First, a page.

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I've to simulate load on a web application.

I wrote a python code that generate random requests following an exponential distribution.

The request is a simple url-get: i measure the response time and i store it on a file.

So, for a given time the code create a new process that perform the request, then he sleeps for a random time given by random.expovariate(lambd).

When i start a request i also store a timestamp to check if the average is close to 1/lambda.

I've problem when i set lambda > 20: the average is more high than 1/lambda and this results in a slow execution.

I test the random generator and it is very good, so i think the problem is when the system has to create a new process.

Is there a way to speed up this phase?

Perhaps there are some limits on processes creation?

I forgot to say that the python version is 2.7.3 and i can't upgrade it.

Using pypy there are some performance improvements but problem persist.

Here the code:

def request(results,url):
    start = time.time()
    try:
        r = requests.get(url)
    except:
        noactions
    else:
        # Append results (in seconds)
        results.write("{0},{1}\n".format(start,r.elapsed.microseconds/1e6))

def main():
    # Open results file
    results = open(responseTimes.txt",'a')
    processes = []
    # Perform requests for time t (seconds) with rate lambda=l
    start = time.time()
    elapsed = 0
    while (t > elapsed):
        p = Process(target=request, args=(results,url,))
        p.daemon = True
        p.start()
        processes.append(p)
        time.sleep(random.expovariate(l))
        elapsed = time.time() - start   
    # Wait for all processes to finish
    [p.join() for p in processes]
    # Close the file
    results.close()

if __name__ == "__main__":
    main()
share|improve this question

1 Answer 1

Analysis

It is likely that you are creating too many processes and that slows the system down. While creating a process usually takes less than 1.0/20 seconds, when there are too many this may well increase above 1.0/20, resulting in the observed rate:

from timeit import timeit
from multiprocessing import Process

def launch():
   Process().start()

for n in [1, 10, 100]:
   print timeit(stmt=launch, number=n)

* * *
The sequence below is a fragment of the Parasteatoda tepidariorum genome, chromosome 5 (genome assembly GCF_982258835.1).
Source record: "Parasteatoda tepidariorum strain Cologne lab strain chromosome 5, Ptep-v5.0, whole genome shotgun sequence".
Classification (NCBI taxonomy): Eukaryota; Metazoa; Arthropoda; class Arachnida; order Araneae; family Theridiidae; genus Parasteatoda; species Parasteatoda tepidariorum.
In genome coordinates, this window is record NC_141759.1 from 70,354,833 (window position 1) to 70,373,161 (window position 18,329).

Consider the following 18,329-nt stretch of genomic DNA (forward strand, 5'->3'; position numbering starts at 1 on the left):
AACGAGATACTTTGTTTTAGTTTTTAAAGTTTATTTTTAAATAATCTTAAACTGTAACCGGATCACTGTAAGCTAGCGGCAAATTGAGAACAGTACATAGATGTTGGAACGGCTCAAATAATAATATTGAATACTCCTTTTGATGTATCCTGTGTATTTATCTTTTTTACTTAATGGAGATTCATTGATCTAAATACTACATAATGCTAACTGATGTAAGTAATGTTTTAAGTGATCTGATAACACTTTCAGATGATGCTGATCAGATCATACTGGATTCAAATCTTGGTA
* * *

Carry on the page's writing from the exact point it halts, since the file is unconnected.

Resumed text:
# time in seconds to launch a process
# as measured on a 2.7 GHz Core i7 Mac Mini with OSX 10.9
0.000946998596191
0.00857591629028
0.0778558254242

These numbers may vary on your machine depending on factors like work load, CPU, memory etc.

Solution

Thas said, you should rather use an approach whereby you start say 10-20 processes (or even better: threads, as they take less overhead), each of which issues requests at a rate of 1/lambda:

def worker(n, results, url, l):
    print "worker %d started" % n
    while(True):
        # request the first URL
        request(results, url)
        # wait for next event with poission-process time lag
        time.sleep(random.expovariate(l))

def main():
    # your code to initialise
    ...
    # set parameters
    t = 100
    l = 20
    # start n workers
    n = 10
    processes=[]
    for i in range(0,n):
        print "starting worker %d" % i
        p = Process(target=worker, args=(i,results,url,l,))
        p.start()
        processes.append(p)
    # now wait for requested time
    time.sleep(t)
    # stop workers
    for p in processes:
        p.terminate()   
share|improve this answer
    
I need to simulate a Poisson process and this is not a good solution. I resolved the problem using httperf –  Alberto Feb 2 at 14:53
    
of course you can use httperf, it basically does the same thing is my code example. The expovariate function essentially creates events of a poisson process. (see stackoverflow.com/questions/8592048/…). –  miraculixx Feb 2 at 17:52

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